My professional interest in long-term treatment outcomes started when someone I loved dearly began experiencing the anguish of profound depression and anxiety. We did what many families do—encouraging her to “get help.” She subsequently started a treatment designed to provide some immediate relief from the emotional pain.
It worked for a while … until it didn’t. A few good weeks or months, and she was right back in it. Up and down, year after year … with the lows becoming measurably lower over time.
What was going on? I started asking what many families today still wonder: Is it possible for someone grappling with difficult emotional burdens to find deeper, more sustainable healing? If so, what kind of a treatment and healing trajectory would lead there?
That question has motivated almost everything I’ve done in my career in mental health—up to and including this summary review.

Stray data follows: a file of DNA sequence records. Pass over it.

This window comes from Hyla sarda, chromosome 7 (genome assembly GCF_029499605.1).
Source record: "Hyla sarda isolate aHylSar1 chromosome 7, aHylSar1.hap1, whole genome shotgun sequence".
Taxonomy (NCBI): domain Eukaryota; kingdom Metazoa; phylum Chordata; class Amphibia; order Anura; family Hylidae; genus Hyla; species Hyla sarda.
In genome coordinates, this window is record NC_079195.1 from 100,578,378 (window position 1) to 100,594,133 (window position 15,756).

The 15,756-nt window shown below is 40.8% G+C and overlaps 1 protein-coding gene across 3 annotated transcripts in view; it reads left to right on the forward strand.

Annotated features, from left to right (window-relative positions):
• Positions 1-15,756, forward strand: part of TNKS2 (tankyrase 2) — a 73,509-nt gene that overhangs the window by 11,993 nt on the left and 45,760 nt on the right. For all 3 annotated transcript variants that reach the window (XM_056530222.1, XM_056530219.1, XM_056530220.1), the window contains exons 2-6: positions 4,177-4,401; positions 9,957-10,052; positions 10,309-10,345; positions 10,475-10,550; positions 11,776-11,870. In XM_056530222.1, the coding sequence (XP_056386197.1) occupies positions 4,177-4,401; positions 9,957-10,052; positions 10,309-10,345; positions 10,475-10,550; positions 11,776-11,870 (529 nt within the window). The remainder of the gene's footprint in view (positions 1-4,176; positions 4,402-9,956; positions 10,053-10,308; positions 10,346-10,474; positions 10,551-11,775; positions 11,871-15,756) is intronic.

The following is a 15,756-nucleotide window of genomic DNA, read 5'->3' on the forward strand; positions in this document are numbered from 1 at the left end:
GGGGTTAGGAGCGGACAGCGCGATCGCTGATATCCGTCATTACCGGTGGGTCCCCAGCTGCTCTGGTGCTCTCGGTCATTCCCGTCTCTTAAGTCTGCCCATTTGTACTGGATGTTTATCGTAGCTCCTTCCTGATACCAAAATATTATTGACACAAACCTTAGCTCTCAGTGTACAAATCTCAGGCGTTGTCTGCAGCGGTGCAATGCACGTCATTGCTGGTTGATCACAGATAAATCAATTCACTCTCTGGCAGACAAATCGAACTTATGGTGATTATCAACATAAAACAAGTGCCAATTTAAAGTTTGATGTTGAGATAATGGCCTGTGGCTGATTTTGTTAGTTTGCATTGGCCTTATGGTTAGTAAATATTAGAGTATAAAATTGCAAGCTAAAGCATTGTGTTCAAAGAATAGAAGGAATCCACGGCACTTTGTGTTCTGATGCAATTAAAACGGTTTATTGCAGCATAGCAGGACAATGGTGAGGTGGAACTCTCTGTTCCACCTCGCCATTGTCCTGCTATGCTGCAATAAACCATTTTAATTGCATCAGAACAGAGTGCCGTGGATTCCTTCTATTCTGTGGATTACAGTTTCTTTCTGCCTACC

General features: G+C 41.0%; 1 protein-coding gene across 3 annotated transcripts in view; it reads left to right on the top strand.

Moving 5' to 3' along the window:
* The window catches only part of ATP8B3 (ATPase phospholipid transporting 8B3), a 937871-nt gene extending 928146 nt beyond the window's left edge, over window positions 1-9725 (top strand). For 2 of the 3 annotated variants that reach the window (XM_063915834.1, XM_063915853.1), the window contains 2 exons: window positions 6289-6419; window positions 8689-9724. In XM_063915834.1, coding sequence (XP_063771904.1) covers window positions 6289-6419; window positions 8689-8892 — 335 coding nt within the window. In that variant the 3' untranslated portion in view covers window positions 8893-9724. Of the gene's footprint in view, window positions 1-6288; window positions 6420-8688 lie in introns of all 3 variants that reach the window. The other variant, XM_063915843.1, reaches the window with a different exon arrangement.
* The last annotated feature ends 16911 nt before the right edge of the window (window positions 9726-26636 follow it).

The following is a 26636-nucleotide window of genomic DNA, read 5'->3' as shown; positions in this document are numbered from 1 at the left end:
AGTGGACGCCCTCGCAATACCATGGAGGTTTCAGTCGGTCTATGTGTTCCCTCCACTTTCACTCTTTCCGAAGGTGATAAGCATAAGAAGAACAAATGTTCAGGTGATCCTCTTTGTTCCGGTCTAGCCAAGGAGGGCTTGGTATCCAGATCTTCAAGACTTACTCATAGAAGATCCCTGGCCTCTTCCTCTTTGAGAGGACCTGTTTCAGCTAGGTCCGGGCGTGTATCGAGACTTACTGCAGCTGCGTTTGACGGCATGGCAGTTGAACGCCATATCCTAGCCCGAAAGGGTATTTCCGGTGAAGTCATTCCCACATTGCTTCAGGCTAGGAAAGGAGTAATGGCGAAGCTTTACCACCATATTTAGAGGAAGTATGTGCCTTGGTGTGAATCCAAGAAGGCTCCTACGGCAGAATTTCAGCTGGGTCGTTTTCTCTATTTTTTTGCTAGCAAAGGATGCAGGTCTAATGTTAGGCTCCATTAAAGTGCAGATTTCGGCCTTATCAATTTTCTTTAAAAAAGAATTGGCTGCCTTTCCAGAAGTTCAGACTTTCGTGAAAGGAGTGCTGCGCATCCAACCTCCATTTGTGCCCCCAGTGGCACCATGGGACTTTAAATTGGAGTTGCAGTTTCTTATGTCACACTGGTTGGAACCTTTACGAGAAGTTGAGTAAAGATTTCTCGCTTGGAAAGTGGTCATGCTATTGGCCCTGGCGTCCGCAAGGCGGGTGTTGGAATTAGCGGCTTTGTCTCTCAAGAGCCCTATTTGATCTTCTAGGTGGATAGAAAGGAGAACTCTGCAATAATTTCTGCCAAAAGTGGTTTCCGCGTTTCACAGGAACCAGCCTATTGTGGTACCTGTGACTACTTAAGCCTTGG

Seeing the end from the beginning. Among the most salient of differences between secular society and people of faith is the length of their vision. Whereas religiously-committed communities talk almost incessantly about eternity, life trajectories, and “taking the long-view”—people unmoored from any such formal tie back to the Divine tend to focus most often on the opposite: the immediate moment, what can be known and felt and experienced right now.
The conflict between these emphases can be overstated, of course. It’s a good thing for any of us to be in the present moment and be able to experience it more fully. And I’ve relished opportunities as a mindfulness teacher to help people in a today’s accelerating society learn to draw their attention back from compulsive wanderings into the present or past, and practice resting in an awareness of everything going on right here and right now—in a way that enhances health in a variety of ways.